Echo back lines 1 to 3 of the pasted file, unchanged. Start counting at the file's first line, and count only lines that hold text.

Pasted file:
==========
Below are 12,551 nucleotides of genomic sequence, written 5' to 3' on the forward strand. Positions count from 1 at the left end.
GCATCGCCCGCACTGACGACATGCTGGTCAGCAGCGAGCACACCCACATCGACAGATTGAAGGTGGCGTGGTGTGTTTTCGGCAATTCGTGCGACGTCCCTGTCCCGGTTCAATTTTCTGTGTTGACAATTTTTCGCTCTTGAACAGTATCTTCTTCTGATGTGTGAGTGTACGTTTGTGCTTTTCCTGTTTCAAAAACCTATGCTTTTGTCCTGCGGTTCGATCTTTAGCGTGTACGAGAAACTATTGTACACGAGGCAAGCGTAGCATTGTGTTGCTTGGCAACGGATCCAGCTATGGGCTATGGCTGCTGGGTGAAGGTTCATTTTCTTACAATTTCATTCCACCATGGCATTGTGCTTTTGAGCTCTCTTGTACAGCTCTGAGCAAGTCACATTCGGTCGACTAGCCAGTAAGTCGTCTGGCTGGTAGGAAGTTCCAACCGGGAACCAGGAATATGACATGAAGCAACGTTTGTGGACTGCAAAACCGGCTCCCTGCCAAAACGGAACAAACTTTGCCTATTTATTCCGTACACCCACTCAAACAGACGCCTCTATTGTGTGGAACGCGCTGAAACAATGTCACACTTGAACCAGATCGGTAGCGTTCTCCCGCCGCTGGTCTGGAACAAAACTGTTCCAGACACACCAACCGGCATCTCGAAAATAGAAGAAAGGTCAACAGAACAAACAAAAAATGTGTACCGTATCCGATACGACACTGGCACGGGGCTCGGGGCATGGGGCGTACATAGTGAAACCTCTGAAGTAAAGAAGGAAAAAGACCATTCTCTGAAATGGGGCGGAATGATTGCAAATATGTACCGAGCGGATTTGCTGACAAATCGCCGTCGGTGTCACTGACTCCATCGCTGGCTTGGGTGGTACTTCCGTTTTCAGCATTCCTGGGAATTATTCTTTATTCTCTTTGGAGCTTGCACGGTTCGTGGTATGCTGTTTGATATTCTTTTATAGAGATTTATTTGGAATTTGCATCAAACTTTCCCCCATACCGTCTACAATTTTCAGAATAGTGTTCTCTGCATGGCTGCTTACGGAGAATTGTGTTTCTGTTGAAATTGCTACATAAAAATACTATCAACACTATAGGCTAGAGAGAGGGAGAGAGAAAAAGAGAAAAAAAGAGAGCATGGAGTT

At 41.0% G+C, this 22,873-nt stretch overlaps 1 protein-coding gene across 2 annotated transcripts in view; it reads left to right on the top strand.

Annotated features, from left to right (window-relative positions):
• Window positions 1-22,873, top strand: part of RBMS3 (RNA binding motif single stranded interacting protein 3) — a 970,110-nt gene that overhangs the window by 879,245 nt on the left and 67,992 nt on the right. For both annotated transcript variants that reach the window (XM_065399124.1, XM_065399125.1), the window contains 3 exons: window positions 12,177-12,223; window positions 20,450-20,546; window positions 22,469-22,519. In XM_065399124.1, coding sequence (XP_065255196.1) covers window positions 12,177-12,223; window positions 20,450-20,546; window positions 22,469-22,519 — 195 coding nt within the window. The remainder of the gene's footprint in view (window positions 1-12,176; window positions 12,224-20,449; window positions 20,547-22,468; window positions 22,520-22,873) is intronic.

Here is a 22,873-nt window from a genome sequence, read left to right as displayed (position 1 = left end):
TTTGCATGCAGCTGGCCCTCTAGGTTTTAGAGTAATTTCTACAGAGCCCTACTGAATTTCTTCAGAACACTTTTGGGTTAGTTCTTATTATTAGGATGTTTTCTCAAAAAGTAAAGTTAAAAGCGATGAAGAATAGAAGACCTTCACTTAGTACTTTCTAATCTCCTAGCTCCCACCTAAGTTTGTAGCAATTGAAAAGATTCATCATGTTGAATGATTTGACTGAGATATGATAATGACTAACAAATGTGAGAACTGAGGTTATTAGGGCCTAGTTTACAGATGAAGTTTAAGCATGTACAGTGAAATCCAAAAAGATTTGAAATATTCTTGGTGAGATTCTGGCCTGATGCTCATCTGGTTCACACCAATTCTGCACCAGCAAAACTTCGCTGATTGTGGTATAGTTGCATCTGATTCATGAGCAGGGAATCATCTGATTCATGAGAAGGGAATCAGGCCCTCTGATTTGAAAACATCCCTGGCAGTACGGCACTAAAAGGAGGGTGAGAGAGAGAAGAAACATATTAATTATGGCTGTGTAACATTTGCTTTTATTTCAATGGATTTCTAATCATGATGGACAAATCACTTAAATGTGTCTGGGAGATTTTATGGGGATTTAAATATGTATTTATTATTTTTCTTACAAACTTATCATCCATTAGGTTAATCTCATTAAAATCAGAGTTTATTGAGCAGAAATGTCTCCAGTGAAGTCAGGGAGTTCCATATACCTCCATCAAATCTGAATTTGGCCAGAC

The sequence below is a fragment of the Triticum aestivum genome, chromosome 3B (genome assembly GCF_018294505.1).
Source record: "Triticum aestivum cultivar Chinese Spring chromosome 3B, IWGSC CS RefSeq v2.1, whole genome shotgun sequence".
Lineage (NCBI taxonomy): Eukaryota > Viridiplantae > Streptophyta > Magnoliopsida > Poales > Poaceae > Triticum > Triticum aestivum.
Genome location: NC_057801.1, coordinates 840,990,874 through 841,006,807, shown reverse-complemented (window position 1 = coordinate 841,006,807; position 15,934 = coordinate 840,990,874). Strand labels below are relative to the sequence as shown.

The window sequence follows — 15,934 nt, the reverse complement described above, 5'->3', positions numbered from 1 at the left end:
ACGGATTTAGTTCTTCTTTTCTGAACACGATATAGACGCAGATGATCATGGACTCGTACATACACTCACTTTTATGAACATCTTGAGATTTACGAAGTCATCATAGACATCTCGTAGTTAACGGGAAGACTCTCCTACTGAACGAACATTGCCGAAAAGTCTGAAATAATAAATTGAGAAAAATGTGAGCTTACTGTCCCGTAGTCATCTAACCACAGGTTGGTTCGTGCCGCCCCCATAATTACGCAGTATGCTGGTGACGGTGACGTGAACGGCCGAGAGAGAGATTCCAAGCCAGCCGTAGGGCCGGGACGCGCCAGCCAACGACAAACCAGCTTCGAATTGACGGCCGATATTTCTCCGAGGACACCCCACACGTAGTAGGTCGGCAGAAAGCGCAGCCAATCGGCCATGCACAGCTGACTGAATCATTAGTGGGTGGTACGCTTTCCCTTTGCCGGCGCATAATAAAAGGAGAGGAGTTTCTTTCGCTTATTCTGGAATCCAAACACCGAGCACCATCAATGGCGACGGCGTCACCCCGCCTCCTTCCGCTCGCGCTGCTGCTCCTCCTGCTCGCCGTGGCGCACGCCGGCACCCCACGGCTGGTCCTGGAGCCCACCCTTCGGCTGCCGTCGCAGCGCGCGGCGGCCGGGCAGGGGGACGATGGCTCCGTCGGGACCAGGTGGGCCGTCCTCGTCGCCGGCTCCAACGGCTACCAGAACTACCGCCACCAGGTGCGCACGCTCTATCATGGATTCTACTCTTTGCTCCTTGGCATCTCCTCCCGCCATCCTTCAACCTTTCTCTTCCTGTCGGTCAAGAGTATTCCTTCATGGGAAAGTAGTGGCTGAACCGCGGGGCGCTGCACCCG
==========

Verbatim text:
Below are 12,551 nucleotides of genomic sequence, written 5' to 3' on the forward strand. Positions count from 1 at the left end.
GCATCGCCCGCACTGACGACATGCTGGTCAGCAGCGAGCACACCCACATCGACAGATTGAAGGTGGCGTGGTGTGTTTTCGGCAATTCGTGCGACGTCCCTGTCCCGGTTCAATTTTCTGTGTTGACAATTTTTCGCTCTTGAACAGTATCTTCTTCTGATGTGTGAGTGTACGTTTGTGCTTTTCCTGTTTCAAAAACCTATGCTTTTGTCCTGCGGTTCGATCTTTAGCGTGTACGAGAAACTATTGTACACGAGGCAAGCGTAGCATTGTGTTGCTTGGCAACGGATCCAGCTATGGGCTATGGCTGCTGGGTGAAGGTTCATTTTCTTACAATTTCATTCCACCATGGCATTGTGCTTTTGAGCTCTCTTGTACAGCTCTGAGCAAGTCACATTCGGTCGACTAGCCAGTAAGTCGTCTGGCTGGTAGGAAGTTCCAACCGGGAACCAGGAATATGACATGAAGCAACGTTTGTGGACTGCAAAACCGGCTCCCTGCCAAAACGGAACAAACTTTGCCTATTTATTCCGTACACCCACTCAAACAGACGCCTCTATTGTGTGGAACGCGCTGAAACAATGTCACACTTGAACCAGATCGGTAGCGTTCTCCCGCCGCTGGTCTGGAACAAAACTGTTCCAGACACACCAACCGGCATCTCGAAAATAGAAGAAAGGTCAACAGAACAAACAAAAAATGTGTACCGTATCCGATACGACACTGGCACGGGGCTCGGGGCATGGGGCGTACATAGTGAAACCTCTGAAGTAAAGAAGGAAAAAGACCATTCTCTGAAATGGGGCGGAATGATTGCAAATATGTACCGAGCGGATTTGCTGACAAATCGCCGTCGGTGTCACTGACTCCATCGCTGGCTTGGGTGGTACTTCCGTTTTCAGCATTCCTGGGAATTATTCTTTATTCTCTTTGGAGCTTGCACGGTTCGTGGTATGCTGTTTGATATTCTTTTATAGAGATTTATTTGGAATTTGCATCAAACTTTCCCCCATACCGTCTACAATTTTCAGAATAGTGTTCTCTGCATGGCTGCTTACGGAGAATTGTGTTTCTGTTGAAATTGCTACATAAAAATACTATCAACACTATAGGCTAGAGAGAGGGAGAGAGAAAAAGAGAAAAAAAGAGAGCATGGAGTT

At 41.0% G+C, this 22,873-nt stretch overlaps 1 protein-coding gene across 2 annotated transcripts in view; it reads left to right on the top strand.